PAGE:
The ultimate company prenup: what’s a shareholder agreement and why do I need one?


Running a business isn’t always plain sailing and some of those most tricky situations can arise when there’s a breakdown in shareholder relationships.

This can happen for many reasons, such as a change in the direction of the company, lack of performance, difference in opinion or mistreatment of duties.

So, what can be done to help avoid a costly fallout? A shareholder agreement is a good place to start.

This is a vital businesses document that sets out the rights and responsibilities of shareholders.

Having these in place can have significant influence in safeguarding the interests of both shareholders and the company itself.

It’s rather like a prenuptial agreement for your company; a private agreement between shareholders that regulates their relationship after they go into business together and will cover what would happen if, for any reason, the relationship doesn’t go to plan.

What to cover

It’s important to say that having a shareholder agreement is not a legal requirement but, it makes sense to acknowledge that relationships can change and ideas and aspirations can get out of sync. Plus the economic climate can have an impact, or life simply throws a curve ball.

When it comes to a shareholder’s agreement, all have certain standard elements. The key to making yours successful is to put effort into developing a clear and comprehensive arrangement.

Key areas to consider:

  • Rights and responsibilities – this includes details such as voting rights, dividend distribution, and obligations related to financial contributions or management responsibilities
  • Transfer of shares – a restriction on a shareholder transferring their shares to another party
  • Sales of shares – an agreed valuation basis, should a shareholder wish to exit the business
  • Restrictive covenants – limiting a shareholders business activity while being an existing member and post exiting. This might include clauses that help safeguard the company’s intellectual property, trade secrets, and competitive advantage.
  • Events of default – looking at what happens to shares in the event of death, divorce, bankruptcy and so on
  • Succession planning - outlining procedures for transferring shares, resolving disputes related to a transition in ownership, or specifying how a buyout must happen in the event a shareholder leaves or dies.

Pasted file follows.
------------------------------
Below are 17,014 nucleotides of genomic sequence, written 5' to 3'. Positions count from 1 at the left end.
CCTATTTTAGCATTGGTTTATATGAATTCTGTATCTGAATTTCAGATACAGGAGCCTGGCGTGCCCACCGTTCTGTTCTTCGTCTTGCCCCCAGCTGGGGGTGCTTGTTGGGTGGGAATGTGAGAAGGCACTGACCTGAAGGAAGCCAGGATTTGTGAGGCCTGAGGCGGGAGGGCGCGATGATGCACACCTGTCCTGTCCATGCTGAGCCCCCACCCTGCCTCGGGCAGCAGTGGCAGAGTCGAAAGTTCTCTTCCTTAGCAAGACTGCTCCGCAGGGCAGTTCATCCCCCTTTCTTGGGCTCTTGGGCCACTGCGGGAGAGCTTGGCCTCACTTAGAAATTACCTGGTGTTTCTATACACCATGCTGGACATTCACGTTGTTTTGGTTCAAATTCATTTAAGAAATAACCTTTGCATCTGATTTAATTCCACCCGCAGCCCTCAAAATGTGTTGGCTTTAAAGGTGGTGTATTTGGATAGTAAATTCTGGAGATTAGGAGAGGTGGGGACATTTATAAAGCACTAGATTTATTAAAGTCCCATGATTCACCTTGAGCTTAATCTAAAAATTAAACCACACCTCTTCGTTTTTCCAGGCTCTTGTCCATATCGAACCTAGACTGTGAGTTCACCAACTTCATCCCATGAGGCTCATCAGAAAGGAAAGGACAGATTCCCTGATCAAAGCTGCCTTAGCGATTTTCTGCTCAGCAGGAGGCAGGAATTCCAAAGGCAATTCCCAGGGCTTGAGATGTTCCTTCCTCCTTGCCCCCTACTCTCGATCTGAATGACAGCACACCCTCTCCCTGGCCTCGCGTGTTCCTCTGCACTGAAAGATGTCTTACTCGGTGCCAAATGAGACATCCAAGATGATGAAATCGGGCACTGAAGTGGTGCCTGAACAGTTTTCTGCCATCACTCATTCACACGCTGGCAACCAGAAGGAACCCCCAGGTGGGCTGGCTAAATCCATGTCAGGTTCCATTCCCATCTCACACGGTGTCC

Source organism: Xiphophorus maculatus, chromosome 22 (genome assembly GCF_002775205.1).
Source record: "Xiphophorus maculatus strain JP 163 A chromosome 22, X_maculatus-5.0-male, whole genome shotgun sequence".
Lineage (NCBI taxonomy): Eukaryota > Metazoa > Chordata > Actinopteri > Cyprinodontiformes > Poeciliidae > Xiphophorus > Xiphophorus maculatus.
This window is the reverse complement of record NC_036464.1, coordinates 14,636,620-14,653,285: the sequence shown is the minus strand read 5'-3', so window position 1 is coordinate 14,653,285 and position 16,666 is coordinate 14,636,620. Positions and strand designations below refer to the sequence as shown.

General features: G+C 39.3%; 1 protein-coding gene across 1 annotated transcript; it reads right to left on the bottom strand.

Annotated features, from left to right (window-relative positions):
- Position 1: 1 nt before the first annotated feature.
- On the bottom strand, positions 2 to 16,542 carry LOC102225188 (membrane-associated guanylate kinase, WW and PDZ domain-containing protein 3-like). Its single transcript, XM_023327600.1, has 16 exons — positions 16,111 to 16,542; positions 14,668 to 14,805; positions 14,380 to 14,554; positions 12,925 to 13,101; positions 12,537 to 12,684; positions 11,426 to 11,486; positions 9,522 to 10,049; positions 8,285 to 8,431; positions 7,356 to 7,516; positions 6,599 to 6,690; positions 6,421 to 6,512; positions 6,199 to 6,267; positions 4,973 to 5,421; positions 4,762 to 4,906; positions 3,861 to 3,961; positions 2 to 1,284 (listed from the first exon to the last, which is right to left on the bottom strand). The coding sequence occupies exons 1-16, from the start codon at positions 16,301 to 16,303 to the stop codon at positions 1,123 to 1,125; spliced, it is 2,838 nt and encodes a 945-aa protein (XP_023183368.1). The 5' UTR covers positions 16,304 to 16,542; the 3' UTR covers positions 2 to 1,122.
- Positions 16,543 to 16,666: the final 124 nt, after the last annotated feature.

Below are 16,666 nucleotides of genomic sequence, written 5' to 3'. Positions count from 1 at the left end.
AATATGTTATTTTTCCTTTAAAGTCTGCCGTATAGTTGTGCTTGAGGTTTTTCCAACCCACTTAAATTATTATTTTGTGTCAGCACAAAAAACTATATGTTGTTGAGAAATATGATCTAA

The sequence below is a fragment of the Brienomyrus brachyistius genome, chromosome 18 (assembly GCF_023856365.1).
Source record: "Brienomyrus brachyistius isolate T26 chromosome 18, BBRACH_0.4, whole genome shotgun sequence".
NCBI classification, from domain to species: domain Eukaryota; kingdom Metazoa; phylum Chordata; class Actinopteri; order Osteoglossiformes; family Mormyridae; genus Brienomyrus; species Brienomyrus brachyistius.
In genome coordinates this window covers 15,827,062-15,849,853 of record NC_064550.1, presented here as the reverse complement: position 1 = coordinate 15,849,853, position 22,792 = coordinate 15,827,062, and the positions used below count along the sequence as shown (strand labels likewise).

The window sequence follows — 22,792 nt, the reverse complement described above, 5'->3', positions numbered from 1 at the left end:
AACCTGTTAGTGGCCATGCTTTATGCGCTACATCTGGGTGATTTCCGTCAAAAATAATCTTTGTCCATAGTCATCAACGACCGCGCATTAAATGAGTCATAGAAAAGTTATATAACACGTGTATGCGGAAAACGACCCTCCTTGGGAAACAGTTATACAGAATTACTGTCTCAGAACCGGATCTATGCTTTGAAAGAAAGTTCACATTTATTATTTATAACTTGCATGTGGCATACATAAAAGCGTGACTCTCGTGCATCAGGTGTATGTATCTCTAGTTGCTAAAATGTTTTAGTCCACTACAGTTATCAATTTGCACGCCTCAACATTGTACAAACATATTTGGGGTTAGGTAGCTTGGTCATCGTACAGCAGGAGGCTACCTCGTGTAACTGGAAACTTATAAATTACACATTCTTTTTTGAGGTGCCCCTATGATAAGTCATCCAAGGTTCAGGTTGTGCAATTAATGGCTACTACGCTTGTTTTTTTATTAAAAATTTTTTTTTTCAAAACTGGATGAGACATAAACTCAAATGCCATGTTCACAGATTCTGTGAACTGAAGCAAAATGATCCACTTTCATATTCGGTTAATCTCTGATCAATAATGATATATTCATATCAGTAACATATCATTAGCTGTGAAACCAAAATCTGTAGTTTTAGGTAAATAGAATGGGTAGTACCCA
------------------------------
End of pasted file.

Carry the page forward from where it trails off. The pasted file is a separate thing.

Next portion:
How to cover minority shareholders

Shareholder agreements can and do include provisions specifically to safeguard the rights of minority shareholders.

Generally, decisions within a company are decided by majority vote. Therefore, if a company has a single or a small group of majority shareholders, they are able to control all decisions made.

But this may not be desirable in all scenarios. It’s a good idea to consider this and whether your agreement should include provisions that ensure minority shareholders have a say.

Cutting conflict

This is key and will usually be the main reason for drawing up the document in the first place – and it’s why it pays to bring in the professionals.

Yes, standard shareholder agreement templates are readily available on the internet but keep in mind they will not have all the information that is pertinent to your business. As such, they are unlikely to be fit for purpose.

In the event of a dispute, that template may not provide the tools necessary to progress to a satisfactory resolution. 

The best shareholder agreements include mechanisms for resolving conflicts. This can be with solutions such as mediation, arbitration, or predetermined procedures for making decisions.

We would recommend involving your solicitor to assist with drawing up the legal document to ensure that it will be clear what actions should be taken and will stand up to scrutiny in the courts if required.

With such clear structure in place, there’s a much less chance of disputes boiling over and disrupting the business.

Back to business

With planning, hopefully once a shareholders agreement is entered into, it can be filed away and never called upon.

But if you do find yourself in a situation that threatens to impact your company, you’ll be reassured by the time and money spent in planning ahead.

For help and advice with a SHA or any other accountancy needs, please contact Beatons or 01473 659777.